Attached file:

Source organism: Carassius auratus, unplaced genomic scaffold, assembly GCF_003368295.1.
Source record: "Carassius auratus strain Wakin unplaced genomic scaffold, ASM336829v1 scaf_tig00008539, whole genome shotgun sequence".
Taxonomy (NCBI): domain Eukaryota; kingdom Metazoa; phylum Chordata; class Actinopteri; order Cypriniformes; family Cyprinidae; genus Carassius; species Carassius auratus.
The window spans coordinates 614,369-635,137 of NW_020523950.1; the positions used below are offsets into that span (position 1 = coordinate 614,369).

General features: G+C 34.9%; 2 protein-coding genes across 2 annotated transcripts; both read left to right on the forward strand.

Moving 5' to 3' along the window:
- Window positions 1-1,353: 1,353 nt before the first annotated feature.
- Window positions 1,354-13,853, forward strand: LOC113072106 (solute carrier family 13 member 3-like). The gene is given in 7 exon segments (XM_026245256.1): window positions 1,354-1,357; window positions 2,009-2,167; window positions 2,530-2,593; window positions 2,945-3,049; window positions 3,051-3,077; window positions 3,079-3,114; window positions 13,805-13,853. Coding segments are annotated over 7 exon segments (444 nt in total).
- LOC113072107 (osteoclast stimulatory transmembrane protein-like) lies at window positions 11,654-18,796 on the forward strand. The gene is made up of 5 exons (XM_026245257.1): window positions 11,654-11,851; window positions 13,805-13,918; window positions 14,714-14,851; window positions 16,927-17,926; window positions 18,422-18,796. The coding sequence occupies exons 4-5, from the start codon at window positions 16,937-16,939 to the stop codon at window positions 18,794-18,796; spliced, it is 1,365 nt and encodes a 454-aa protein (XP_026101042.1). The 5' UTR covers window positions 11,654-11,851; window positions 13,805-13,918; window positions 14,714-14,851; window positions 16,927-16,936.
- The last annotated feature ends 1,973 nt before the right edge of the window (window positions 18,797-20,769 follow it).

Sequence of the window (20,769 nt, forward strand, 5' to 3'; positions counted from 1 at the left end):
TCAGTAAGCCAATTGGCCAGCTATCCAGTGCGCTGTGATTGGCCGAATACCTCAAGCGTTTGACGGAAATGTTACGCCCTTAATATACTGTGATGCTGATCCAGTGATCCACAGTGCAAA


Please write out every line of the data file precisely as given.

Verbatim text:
Source organism: Carassius auratus, unplaced genomic scaffold, assembly GCF_003368295.1.
Source record: "Carassius auratus strain Wakin unplaced genomic scaffold, ASM336829v1 scaf_tig00008539, whole genome shotgun sequence".
Taxonomy (NCBI): domain Eukaryota; kingdom Metazoa; phylum Chordata; class Actinopteri; order Cypriniformes; family Cyprinidae; genus Carassius; species Carassius auratus.
The window spans coordinates 614,369-635,137 of NW_020523950.1; the positions used below are offsets into that span (position 1 = coordinate 614,369).

General features: G+C 34.9%; 2 protein-coding genes across 2 annotated transcripts; both read left to right on the forward strand.

Moving 5' to 3' along the window:
- Window positions 1-1,353: 1,353 nt before the first annotated feature.
- Window positions 1,354-13,853, forward strand: LOC113072106 (solute carrier family 13 member 3-like). The gene is given in 7 exon segments (XM_026245256.1): window positions 1,354-1,357; window positions 2,009-2,167; window positions 2,530-2,593; window positions 2,945-3,049; window positions 3,051-3,077; window positions 3,079-3,114; window positions 13,805-13,853. Coding segments are annotated over 7 exon segments (444 nt in total).
- LOC113072107 (osteoclast stimulatory transmembrane protein-like) lies at window positions 11,654-18,796 on the forward strand. The gene is made up of 5 exons (XM_026245257.1): window positions 11,654-11,851; window positions 13,805-13,918; window positions 14,714-14,851; window positions 16,927-17,926; window positions 18,422-18,796. The coding sequence occupies exons 4-5, from the start codon at window positions 16,937-16,939 to the stop codon at window positions 18,794-18,796; spliced, it is 1,365 nt and encodes a 454-aa protein (XP_026101042.1). The 5' UTR covers window positions 11,654-11,851; window positions 13,805-13,918; window positions 14,714-14,851; window positions 16,927-16,936.
- The last annotated feature ends 1,973 nt before the right edge of the window (window positions 18,797-20,769 follow it).

Sequence of the window (20,769 nt, forward strand, 5' to 3'; positions counted from 1 at the left end):
TCAGTAAGCCAATTGGCCAGCTATCCAGTGCGCTGTGATTGGCCGAATACCTCAAGCGTTTGACGGAAATGTTACGCCCTTAATATACTGTGATGCTGATCCAGTGATCCACAGTGCAAA